6 Jul 2009

One piece at a time . . .

. . . and it didn’t cost him a dime. My garden furniture being removed, that is.

I blogged a couple of months ago about opening the back door to find the early stages of a wasps nest being built against the door frame and how last summer I had watched one particular wasp come to one of my timber seats regularly to strip off the wood for one such nest.

They seemingly take timber from convenient nearby sources and basically chew it into pulp for the paper that goes to make the fascinating many layered paper dome shaped nest – rather like a large paper onion – they inhabit.

Well, there we were on Sunday, enjoying a mid-afternoon brew in the garden between tasks and another wasp landed on the back of the bench I was on and started doing his timber stripping routine. The one I’d watched last year was a little more self-conscious – he didn’t like an audience and if he became aware of me, he’d sidle off down the back of the chair to harvest his building materials unseen.

But this chap wasn’t quite so precious about his task, he quite brazenly worked a few inches from me, the rhythmical sound of his timber work alerting me to his arrival. He would fly off with his cargo and return shortly for some more. It’s fascinating that they return to exactly the spot they left, literally continuing the stripping from where he left off – the whole garden to work in and he flies back to the very fibres he had got to on his last trip, the same as I’d witnessed last summer.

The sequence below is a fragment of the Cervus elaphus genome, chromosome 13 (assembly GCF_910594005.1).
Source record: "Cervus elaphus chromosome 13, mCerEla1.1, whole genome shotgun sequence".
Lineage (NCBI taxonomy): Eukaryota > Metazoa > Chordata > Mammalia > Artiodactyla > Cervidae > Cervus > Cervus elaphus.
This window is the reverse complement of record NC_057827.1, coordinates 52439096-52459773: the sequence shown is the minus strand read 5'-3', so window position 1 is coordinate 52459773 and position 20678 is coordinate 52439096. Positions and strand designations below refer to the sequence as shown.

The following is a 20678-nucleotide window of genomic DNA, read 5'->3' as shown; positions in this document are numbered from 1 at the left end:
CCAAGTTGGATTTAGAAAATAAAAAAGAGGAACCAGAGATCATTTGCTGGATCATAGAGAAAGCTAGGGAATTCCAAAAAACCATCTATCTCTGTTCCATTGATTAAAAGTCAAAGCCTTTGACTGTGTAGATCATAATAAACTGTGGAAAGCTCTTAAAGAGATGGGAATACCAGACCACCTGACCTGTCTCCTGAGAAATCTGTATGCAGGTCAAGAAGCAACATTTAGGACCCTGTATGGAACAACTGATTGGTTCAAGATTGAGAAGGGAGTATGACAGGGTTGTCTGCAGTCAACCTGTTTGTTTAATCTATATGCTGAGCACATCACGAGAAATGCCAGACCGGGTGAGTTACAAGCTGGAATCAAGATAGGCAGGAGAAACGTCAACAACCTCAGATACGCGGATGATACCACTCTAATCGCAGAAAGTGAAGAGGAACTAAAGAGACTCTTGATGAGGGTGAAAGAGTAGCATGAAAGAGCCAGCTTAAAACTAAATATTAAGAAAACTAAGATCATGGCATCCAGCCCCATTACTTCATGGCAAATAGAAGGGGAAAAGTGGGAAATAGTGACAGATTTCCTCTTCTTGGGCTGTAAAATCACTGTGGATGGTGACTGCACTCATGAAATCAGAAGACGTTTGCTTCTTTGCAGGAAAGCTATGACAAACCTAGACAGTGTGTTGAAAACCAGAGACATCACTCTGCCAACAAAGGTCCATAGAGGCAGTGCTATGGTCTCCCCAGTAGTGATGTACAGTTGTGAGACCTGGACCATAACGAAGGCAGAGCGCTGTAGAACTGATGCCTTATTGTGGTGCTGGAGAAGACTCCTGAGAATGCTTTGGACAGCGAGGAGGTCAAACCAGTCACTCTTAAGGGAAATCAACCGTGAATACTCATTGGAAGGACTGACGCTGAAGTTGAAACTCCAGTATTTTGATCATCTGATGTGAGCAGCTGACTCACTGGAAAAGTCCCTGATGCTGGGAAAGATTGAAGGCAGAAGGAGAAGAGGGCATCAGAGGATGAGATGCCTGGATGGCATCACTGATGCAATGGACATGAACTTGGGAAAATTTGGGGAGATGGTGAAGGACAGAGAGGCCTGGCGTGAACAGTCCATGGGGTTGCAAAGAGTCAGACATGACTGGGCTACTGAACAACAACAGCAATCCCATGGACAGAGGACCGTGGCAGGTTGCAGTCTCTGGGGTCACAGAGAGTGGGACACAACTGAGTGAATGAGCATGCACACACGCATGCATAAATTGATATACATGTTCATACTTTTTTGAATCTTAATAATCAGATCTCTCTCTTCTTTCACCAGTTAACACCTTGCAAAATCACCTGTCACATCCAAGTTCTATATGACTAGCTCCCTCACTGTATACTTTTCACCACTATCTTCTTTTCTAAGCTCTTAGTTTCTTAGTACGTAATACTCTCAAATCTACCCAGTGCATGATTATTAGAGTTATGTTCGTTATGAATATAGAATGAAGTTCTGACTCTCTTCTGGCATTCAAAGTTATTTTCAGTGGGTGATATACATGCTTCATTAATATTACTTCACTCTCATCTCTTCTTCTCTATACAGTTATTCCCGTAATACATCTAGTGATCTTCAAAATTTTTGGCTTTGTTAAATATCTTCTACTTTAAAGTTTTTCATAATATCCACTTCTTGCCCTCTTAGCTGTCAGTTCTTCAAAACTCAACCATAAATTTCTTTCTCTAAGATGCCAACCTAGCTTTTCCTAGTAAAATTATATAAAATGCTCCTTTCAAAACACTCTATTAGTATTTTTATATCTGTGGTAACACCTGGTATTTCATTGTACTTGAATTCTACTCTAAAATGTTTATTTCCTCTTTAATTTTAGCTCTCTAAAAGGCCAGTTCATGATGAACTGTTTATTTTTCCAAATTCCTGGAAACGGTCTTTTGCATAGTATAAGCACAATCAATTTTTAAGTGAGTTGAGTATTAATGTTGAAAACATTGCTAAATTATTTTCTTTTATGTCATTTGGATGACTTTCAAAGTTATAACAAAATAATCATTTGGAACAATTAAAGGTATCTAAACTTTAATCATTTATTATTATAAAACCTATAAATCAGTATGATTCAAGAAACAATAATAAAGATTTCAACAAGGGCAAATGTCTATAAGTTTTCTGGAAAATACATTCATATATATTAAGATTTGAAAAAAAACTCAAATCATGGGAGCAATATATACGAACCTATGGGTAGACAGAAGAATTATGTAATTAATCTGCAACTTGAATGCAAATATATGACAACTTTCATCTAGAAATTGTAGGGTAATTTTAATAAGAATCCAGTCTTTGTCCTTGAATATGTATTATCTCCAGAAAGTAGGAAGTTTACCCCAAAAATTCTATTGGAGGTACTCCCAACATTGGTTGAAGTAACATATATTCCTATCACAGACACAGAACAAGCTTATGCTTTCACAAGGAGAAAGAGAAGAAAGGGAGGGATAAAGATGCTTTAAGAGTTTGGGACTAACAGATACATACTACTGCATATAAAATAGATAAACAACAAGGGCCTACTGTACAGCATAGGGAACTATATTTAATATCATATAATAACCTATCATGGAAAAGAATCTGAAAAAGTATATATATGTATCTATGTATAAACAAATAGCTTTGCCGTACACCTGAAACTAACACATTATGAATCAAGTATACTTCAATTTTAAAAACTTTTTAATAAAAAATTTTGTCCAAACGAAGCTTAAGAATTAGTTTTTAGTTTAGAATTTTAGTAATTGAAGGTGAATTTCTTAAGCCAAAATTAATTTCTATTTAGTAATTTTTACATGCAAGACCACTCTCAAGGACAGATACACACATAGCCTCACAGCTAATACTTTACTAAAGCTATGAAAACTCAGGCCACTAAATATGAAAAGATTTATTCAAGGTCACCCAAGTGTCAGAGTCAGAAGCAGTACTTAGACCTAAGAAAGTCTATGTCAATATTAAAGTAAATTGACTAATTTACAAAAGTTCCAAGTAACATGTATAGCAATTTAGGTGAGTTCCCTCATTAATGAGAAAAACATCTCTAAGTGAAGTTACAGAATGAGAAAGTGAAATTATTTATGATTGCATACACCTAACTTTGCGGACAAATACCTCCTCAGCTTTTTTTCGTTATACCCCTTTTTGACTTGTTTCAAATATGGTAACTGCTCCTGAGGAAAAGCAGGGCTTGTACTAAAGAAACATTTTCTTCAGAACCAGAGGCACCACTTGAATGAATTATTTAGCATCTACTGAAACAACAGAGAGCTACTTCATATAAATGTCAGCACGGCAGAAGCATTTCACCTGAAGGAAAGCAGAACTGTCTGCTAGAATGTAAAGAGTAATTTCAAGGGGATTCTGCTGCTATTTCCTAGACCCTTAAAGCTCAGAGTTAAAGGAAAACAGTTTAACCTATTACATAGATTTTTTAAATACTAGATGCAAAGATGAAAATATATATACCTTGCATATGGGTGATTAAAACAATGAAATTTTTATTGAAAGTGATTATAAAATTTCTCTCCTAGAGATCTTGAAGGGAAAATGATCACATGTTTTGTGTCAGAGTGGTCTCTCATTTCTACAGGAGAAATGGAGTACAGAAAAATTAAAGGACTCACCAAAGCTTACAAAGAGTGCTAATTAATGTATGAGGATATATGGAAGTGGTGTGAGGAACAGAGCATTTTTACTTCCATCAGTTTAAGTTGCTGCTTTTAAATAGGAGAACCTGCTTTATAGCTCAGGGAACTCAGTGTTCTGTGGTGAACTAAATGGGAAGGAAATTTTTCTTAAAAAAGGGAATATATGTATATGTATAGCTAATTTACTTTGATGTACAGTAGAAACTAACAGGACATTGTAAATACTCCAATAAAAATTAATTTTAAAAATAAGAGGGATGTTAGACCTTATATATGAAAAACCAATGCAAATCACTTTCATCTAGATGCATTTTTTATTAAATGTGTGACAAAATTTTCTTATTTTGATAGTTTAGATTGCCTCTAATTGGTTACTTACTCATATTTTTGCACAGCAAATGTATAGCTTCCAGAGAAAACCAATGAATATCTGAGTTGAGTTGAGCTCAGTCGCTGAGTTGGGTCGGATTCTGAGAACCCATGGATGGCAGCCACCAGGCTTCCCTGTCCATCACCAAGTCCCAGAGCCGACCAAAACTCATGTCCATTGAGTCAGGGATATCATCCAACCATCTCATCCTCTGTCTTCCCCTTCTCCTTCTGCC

I was also interested that the wasp last year and this fellow had different techniques. Last year he would meticulously roll up the 2mm wide strip he removed as he worked and once it had become quite a bulky chunk under his chin, he’d secure it and fly off. This chap on Sunday was somewhat more haphazard in his technique. He seemingly stripped fibres off loosely and when he was satisfied he had a decent quantity, he’d rear up on his back legs, sort it out with his front legs, tucking it into a loose bundle and when he was happy it was safely gathered together, he’d fly off.

I suspect that he’s young and still has learning to do – he didn’t appear quite as efficient as his predecessor.

He seemed to gather it loosely, then rear up on his hind legs in order to secure his load with his front legs, before take off. Please click the photo for a larger view.

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